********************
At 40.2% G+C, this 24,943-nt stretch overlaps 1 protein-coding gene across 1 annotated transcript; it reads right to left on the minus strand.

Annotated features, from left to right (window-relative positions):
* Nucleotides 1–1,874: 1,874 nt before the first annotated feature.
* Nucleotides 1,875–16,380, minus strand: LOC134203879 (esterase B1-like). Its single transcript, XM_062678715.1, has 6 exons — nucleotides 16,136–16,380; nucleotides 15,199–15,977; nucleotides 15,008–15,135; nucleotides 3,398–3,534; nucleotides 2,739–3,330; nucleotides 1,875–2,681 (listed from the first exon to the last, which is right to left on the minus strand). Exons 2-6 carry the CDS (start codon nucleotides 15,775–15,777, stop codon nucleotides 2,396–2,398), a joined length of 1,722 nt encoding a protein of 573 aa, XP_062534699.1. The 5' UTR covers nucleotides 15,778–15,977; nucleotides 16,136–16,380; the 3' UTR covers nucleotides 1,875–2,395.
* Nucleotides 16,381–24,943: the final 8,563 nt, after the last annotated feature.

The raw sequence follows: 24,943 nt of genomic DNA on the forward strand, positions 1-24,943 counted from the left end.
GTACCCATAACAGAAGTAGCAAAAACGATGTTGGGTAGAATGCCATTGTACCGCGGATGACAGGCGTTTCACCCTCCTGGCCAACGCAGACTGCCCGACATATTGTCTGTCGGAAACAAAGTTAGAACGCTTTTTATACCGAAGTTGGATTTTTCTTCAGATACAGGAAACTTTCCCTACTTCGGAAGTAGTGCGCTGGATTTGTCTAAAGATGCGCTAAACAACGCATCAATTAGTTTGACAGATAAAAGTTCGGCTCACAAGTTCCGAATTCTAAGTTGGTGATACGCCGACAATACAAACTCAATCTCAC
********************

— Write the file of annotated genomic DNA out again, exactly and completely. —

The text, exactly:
At 40.2% G+C, this 24,943-nt stretch overlaps 1 protein-coding gene across 1 annotated transcript; it reads right to left on the minus strand.

Annotated features, from left to right (window-relative positions):
* Nucleotides 1–1,874: 1,874 nt before the first annotated feature.
* Nucleotides 1,875–16,380, minus strand: LOC134203879 (esterase B1-like). Its single transcript, XM_062678715.1, has 6 exons — nucleotides 16,136–16,380; nucleotides 15,199–15,977; nucleotides 15,008–15,135; nucleotides 3,398–3,534; nucleotides 2,739–3,330; nucleotides 1,875–2,681 (listed from the first exon to the last, which is right to left on the minus strand). Exons 2-6 carry the CDS (start codon nucleotides 15,775–15,777, stop codon nucleotides 2,396–2,398), a joined length of 1,722 nt encoding a protein of 573 aa, XP_062534699.1. The 5' UTR covers nucleotides 15,778–15,977; nucleotides 16,136–16,380; the 3' UTR covers nucleotides 1,875–2,395.
* Nucleotides 16,381–24,943: the final 8,563 nt, after the last annotated feature.

The raw sequence follows: 24,943 nt of genomic DNA on the forward strand, positions 1-24,943 counted from the left end.
GTACCCATAACAGAAGTAGCAAAAACGATGTTGGGTAGAATGCCATTGTACCGCGGATGACAGGCGTTTCACCCTCCTGGCCAACGCAGACTGCCCGACATATTGTCTGTCGGAAACAAAGTTAGAACGCTTTTTATACCGAAGTTGGATTTTTCTTCAGATACAGGAAACTTTCCCTACTTCGGAAGTAGTGCGCTGGATTTGTCTAAAGATGCGCTAAACAACGCATCAATTAGTTTGACAGATAAAAGTTCGGCTCACAAGTTCCGAATTCTAAGTTGGTGATACGCCGACAATACAAACTCAATCTCAC